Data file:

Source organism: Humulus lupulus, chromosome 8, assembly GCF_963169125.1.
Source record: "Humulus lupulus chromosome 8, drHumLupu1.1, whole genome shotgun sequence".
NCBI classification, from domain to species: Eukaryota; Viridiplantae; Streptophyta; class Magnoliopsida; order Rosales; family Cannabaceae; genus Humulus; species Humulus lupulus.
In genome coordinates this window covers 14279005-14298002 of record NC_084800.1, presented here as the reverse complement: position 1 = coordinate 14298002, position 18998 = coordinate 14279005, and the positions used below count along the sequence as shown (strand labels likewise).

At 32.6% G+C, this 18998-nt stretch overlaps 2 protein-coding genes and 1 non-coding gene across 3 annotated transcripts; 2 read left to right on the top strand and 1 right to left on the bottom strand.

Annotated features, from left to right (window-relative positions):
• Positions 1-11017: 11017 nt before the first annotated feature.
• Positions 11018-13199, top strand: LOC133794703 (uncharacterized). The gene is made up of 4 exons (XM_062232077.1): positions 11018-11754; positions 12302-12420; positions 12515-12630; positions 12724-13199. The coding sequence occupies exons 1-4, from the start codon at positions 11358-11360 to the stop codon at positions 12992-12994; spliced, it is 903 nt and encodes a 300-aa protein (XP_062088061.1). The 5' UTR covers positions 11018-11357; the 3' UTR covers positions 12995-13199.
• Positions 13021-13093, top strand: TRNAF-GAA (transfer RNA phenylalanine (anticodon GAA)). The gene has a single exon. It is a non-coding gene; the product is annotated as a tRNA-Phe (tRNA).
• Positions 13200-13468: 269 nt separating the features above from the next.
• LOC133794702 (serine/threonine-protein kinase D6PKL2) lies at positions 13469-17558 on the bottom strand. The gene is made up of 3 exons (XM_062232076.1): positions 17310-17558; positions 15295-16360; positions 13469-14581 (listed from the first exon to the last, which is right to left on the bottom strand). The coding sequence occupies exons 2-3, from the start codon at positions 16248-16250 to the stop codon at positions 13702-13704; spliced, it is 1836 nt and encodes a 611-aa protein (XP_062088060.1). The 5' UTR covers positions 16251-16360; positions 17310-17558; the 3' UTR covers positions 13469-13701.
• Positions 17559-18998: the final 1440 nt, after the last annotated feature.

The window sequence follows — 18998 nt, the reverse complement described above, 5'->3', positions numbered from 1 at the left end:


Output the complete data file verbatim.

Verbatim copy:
Source organism: Humulus lupulus, chromosome 8, assembly GCF_963169125.1.
Source record: "Humulus lupulus chromosome 8, drHumLupu1.1, whole genome shotgun sequence".
NCBI classification, from domain to species: Eukaryota; Viridiplantae; Streptophyta; class Magnoliopsida; order Rosales; family Cannabaceae; genus Humulus; species Humulus lupulus.
In genome coordinates this window covers 14279005-14298002 of record NC_084800.1, presented here as the reverse complement: position 1 = coordinate 14298002, position 18998 = coordinate 14279005, and the positions used below count along the sequence as shown (strand labels likewise).

At 32.6% G+C, this 18998-nt stretch overlaps 2 protein-coding genes and 1 non-coding gene across 3 annotated transcripts; 2 read left to right on the top strand and 1 right to left on the bottom strand.

Annotated features, from left to right (window-relative positions):
• Positions 1-11017: 11017 nt before the first annotated feature.
• Positions 11018-13199, top strand: LOC133794703 (uncharacterized). The gene is made up of 4 exons (XM_062232077.1): positions 11018-11754; positions 12302-12420; positions 12515-12630; positions 12724-13199. The coding sequence occupies exons 1-4, from the start codon at positions 11358-11360 to the stop codon at positions 12992-12994; spliced, it is 903 nt and encodes a 300-aa protein (XP_062088061.1). The 5' UTR covers positions 11018-11357; the 3' UTR covers positions 12995-13199.
• Positions 13021-13093, top strand: TRNAF-GAA (transfer RNA phenylalanine (anticodon GAA)). The gene has a single exon. It is a non-coding gene; the product is annotated as a tRNA-Phe (tRNA).
• Positions 13200-13468: 269 nt separating the features above from the next.
• LOC133794702 (serine/threonine-protein kinase D6PKL2) lies at positions 13469-17558 on the bottom strand. The gene is made up of 3 exons (XM_062232076.1): positions 17310-17558; positions 15295-16360; positions 13469-14581 (listed from the first exon to the last, which is right to left on the bottom strand). The coding sequence occupies exons 2-3, from the start codon at positions 16248-16250 to the stop codon at positions 13702-13704; spliced, it is 1836 nt and encodes a 611-aa protein (XP_062088060.1). The 5' UTR covers positions 16251-16360; positions 17310-17558; the 3' UTR covers positions 13469-13701.
• Positions 17559-18998: the final 1440 nt, after the last annotated feature.

The window sequence follows — 18998 nt, the reverse complement described above, 5'->3', positions numbered from 1 at the left end: